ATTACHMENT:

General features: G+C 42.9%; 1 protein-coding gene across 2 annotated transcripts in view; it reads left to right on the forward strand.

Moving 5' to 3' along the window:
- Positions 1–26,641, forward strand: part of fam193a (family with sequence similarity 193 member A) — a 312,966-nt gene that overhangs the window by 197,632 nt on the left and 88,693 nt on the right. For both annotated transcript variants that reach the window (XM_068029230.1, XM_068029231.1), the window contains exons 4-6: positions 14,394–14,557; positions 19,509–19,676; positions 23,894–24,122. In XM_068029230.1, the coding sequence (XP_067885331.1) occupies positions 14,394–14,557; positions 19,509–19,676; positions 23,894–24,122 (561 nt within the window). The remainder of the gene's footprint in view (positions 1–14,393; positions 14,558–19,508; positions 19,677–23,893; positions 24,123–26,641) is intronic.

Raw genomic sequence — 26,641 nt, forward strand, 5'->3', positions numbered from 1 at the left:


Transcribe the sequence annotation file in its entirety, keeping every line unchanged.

General features: G+C 42.9%; 1 protein-coding gene across 2 annotated transcripts in view; it reads left to right on the forward strand.

Moving 5' to 3' along the window:
- Positions 1–26,641, forward strand: part of fam193a (family with sequence similarity 193 member A) — a 312,966-nt gene that overhangs the window by 197,632 nt on the left and 88,693 nt on the right. For both annotated transcript variants that reach the window (XM_068029230.1, XM_068029231.1), the window contains exons 4-6: positions 14,394–14,557; positions 19,509–19,676; positions 23,894–24,122. In XM_068029230.1, the coding sequence (XP_067885331.1) occupies positions 14,394–14,557; positions 19,509–19,676; positions 23,894–24,122 (561 nt within the window). The remainder of the gene's footprint in view (positions 1–14,393; positions 14,558–19,508; positions 19,677–23,893; positions 24,123–26,641) is intronic.

Raw genomic sequence — 26,641 nt, forward strand, 5'->3', positions numbered from 1 at the left: